Iranian ‘threat’ under review by new think-tank in Riyadh

Iranian ‘threat’ under review by new think-tank in Riyadh
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Iranian ‘threat’ under review by new think-tank in Riyadh
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A screenshot of the newly launched AGCIS website.
Updated 13 May 2016

Iranian ‘threat’ under review by new think-tank in Riyadh

Iranian ‘threat’ under review by new think-tank in Riyadh

JEDDAH: A new think-tank has been set up to study the domestic and foreign policies of Iran, in an attempt to clearly understand the Iranian political, social and military affairs.
The Arabian Gulf Center for Iranian Studies (AGCIS) was set up about a month ago in Riyadh, and just recently launched its website that has several articles written by experts about Iran, said Dr. Mohammed Al-Sulami, head of the center.
In an interview with Arab News on Wednesday, Al-Sulami said that the website was launched earlier this week and is in Arabic, Persian and English. “The center is trying to explore the idea of how we should look at Iran, how can we deal with the Iranian case,” he said.
“I think there is a gap in understanding Iran because of the language barrier. Not many people in the region can read and understand Persian. Through various papers, essays and articles, we will try to inform people on and about Iran. We follow Iranian newspapers in terms of articles and news on their websites. We will publish articles on a daily basis for people who want to know what’s going on in Iran.”
“The English pages of the website will provide in-depth material on the current political, social and religious dynamics in Iran. There is one view about Iran in the East and in the Arab world and there is another view of Iran in the West. Iran is our neighbor so we have a different outlook compared to the West. We want to bridge this gap between our view and the Western view on Iran.”
He said contributors to the website are experts on the country, most of them speak Persian and include Saudis and other Arabs. “We just started our center and we look forward to having contact with different experts regardless of their nationalities whether they are Arabs, Persian, American or Europeans. We don’t look at the nationality we look at the expertise they bring.”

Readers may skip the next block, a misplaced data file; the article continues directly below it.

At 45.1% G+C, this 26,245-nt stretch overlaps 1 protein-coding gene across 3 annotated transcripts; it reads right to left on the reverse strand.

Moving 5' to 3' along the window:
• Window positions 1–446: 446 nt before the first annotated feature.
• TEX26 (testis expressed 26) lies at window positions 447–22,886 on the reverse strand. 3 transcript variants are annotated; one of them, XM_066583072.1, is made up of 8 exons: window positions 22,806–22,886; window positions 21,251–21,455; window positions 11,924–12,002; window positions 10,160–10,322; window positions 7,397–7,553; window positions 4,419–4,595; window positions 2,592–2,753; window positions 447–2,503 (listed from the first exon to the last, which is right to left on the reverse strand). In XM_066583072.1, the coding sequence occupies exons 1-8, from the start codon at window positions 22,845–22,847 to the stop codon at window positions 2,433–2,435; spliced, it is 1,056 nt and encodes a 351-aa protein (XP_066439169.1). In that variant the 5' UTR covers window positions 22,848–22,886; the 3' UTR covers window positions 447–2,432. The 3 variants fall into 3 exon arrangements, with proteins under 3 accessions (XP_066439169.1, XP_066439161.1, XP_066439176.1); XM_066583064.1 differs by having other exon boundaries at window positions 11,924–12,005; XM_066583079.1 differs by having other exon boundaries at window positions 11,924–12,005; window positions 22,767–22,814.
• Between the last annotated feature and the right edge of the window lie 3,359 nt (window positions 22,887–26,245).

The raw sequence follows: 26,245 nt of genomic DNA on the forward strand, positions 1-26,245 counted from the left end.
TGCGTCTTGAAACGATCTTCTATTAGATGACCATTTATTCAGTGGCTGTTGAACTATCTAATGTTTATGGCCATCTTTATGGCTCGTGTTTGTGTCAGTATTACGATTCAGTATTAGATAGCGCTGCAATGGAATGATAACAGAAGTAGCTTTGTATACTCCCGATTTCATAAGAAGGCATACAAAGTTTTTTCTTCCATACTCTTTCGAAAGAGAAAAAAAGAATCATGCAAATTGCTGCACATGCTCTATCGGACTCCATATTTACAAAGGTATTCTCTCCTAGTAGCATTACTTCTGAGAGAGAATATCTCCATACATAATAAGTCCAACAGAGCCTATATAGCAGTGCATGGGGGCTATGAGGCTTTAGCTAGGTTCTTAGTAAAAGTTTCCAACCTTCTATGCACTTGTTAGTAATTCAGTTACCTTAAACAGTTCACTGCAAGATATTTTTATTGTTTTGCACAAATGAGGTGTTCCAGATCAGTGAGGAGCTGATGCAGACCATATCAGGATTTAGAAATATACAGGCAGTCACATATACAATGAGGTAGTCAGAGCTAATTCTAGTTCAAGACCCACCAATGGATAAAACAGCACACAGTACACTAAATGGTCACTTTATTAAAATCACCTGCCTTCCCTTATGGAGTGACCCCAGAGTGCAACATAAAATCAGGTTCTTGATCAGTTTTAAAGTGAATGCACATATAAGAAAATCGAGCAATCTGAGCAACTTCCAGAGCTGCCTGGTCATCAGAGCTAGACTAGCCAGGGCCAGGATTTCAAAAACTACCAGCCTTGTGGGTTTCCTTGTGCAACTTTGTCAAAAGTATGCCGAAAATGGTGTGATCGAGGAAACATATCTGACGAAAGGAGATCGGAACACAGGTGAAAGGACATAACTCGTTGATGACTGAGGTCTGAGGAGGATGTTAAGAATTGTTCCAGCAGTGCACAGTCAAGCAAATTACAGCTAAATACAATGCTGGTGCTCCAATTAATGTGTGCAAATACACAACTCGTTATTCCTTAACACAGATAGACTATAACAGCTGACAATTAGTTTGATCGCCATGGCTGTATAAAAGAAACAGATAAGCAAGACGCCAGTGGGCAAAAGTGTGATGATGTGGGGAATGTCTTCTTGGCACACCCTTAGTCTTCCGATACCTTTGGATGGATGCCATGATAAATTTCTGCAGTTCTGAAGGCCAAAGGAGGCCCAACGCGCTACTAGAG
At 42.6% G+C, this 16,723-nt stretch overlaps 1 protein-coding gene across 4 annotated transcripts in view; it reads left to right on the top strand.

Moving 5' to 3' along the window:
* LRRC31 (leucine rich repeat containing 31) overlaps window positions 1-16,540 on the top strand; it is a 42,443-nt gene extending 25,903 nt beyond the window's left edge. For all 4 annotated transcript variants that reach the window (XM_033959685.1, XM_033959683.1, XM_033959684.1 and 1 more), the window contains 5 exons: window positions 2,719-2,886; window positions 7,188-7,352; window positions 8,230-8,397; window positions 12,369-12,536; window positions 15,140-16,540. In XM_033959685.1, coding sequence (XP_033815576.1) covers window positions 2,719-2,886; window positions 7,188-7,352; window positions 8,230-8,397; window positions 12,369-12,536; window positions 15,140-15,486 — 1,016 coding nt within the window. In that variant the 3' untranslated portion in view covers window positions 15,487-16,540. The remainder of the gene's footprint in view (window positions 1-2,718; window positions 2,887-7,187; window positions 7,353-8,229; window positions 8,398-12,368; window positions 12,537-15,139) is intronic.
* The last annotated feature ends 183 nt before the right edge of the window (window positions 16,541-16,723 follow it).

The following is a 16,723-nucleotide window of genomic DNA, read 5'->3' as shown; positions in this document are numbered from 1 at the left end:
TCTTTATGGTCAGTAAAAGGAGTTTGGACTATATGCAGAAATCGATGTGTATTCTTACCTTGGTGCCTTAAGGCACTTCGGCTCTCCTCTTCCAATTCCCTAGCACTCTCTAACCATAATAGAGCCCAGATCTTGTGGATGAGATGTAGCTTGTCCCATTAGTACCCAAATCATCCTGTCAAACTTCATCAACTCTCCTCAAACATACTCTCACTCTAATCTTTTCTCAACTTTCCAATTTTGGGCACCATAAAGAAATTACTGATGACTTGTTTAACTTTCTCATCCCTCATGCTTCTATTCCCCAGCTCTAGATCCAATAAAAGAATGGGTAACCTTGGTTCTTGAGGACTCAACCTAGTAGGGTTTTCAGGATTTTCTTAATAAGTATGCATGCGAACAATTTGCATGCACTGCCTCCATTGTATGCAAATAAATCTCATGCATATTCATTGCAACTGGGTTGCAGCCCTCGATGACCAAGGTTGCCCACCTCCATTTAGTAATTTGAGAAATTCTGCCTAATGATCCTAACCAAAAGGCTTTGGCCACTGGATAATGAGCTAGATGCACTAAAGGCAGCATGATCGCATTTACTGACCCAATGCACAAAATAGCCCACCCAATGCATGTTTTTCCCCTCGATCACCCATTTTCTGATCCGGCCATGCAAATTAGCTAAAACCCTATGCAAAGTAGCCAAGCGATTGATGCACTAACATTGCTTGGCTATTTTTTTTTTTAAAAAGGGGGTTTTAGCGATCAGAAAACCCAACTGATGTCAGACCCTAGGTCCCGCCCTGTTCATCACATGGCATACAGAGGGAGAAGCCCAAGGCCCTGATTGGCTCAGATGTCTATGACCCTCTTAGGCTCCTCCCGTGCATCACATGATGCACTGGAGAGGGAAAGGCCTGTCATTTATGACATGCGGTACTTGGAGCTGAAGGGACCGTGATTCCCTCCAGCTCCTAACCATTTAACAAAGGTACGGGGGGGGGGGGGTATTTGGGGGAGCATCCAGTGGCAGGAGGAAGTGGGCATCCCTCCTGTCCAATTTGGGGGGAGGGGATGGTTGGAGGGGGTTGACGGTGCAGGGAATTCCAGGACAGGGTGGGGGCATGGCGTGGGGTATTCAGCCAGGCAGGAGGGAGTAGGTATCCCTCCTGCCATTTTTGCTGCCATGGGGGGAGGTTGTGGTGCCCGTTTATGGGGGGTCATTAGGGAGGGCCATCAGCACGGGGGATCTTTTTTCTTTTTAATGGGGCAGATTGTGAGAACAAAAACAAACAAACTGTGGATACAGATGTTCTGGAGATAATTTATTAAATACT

“We will also look at the quality of papers that are submitted to us. We have a committee to review papers before publishing them on the website. We will launch a monthly magazine in two or three months. It will be in Arabic first. Many of the articles from this magazine will be translated into English and other languages and published online.”
Al-Sulami, who is very active on Twitter (@mohalsulami), is an expert on Iran. He completed his bachelor’s degree in Persian language at King Saud University and then obtained a diploma from Tehran University. He then completed a master’s degree and PhD at Leiden University in the Netherlands in the field of Iranian studies. His doctoral thesis was entitled “Iranian Orientalism: Notions of Other Arab in Modern Iranian Thought.”
“What I am saying is that we need to understand Iran to tackle the threat emanating from Iran. I think there is not enough material to make a well-informed decision. Iran is like a closed box and we are trying to open it for Arabs and others to understand it and then to make well-informed decisions, and to deal with Iran in a better way.”
The center’s website, www.arabiangcis.org, has a series of articles on Iran, covering social, political and economic developments. An article, published on the website on May 7, outlined Iran’s Vision 2036, and was announced by Gen. Yahya Rahem Safavi, the former leader of the Revolutionary Guard and the current military consultant of the country’s supreme leader Ali Khamenei.
It stated that Iran was focused on supporting Bashar Assad, expanding its influence in Lebanon through Hezbollah, and strengthening its grip on Iraq. Iran was intent on continuing its policy of “interference in the internal affairs of Arab countries” and to inflame tensions in the region to fulfill its imperialist ambitions.
This strategy of demonizing other nations was an attempt to keep its own population from seeking full rights as citizens, the report stated. The current regime under President Hassan Rouhani was no different in terms of policies than that of the previous incumbent Mahmoud Ahmadinejad, the report stated.
The article stated that the policies outlined by Iran was unlike the Saudi and Emirati strategies, both named Vision 2030, which focused on economic growth across all sectors and improving the standard of living for citizens. All three countries had published their strategies in the same week, but with markedly different aims, the article stated.

Twitter handle for Arabian Gulf Centre for Iranian Studies: @arabiangcis